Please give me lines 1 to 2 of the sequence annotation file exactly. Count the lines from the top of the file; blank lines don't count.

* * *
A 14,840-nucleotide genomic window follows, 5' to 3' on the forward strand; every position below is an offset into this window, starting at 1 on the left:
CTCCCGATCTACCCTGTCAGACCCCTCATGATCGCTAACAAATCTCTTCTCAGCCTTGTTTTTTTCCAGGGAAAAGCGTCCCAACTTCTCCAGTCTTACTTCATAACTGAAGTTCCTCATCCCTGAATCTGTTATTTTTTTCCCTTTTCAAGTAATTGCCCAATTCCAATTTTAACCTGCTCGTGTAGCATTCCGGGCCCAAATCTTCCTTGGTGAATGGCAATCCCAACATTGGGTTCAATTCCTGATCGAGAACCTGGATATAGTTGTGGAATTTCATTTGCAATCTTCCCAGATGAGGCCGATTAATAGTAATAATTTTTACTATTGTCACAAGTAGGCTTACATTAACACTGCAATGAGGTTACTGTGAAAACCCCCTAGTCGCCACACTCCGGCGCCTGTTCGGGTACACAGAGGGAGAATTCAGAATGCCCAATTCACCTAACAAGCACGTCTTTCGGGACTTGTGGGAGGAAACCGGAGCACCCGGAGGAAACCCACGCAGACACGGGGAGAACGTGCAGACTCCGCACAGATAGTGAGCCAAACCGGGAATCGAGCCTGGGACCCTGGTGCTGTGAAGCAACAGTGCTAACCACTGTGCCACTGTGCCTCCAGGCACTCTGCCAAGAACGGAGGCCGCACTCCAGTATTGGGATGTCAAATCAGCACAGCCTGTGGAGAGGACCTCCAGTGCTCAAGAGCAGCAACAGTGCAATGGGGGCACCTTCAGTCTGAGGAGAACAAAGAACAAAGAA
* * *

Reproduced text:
A 14,840-nucleotide genomic window follows, 5' to 3' on the forward strand; every position below is an offset into this window, starting at 1 on the left:
CTCCCGATCTACCCTGTCAGACCCCTCATGATCGCTAACAAATCTCTTCTCAGCCTTGTTTTTTTCCAGGGAAAAGCGTCCCAACTTCTCCAGTCTTACTTCATAACTGAAGTTCCTCATCCCTGAATCTGTTATTTTTTTCCCTTTTCAAGTAATTGCCCAATTCCAATTTTAACCTGCTCGTGTAGCATTCCGGGCCCAAATCTTCCTTGGTGAATGGCAATCCCAACATTGGGTTCAATTCCTGATCGAGAACCTGGATATAGTTGTGGAATTTCATTTGCAATCTTCCCAGATGAGGCCGATTAATAGTAATAATTTTTACTATTGTCACAAGTAGGCTTACATTAACACTGCAATGAGGTTACTGTGAAAACCCCCTAGTCGCCACACTCCGGCGCCTGTTCGGGTACACAGAGGGAGAATTCAGAATGCCCAATTCACCTAACAAGCACGTCTTTCGGGACTTGTGGGAGGAAACCGGAGCACCCGGAGGAAACCCACGCAGACACGGGGAGAACGTGCAGACTCCGCACAGATAGTGAGCCAAACCGGGAATCGAGCCTGGGACCCTGGTGCTGTGAAGCAACAGTGCTAACCACTGTGCCACTGTGCCTCCAGGCACTCTGCCAAGAACGGAGGCCGCACTCCAGTATTGGGATGTCAAATCAGCACAGCCTGTGGAGAGGACCTCCAGTGCTCAAGAGCAGCAACAGTGCAATGGGGGCACCTTCAGTCTGAGGAGAACAAAGAACAAAGAA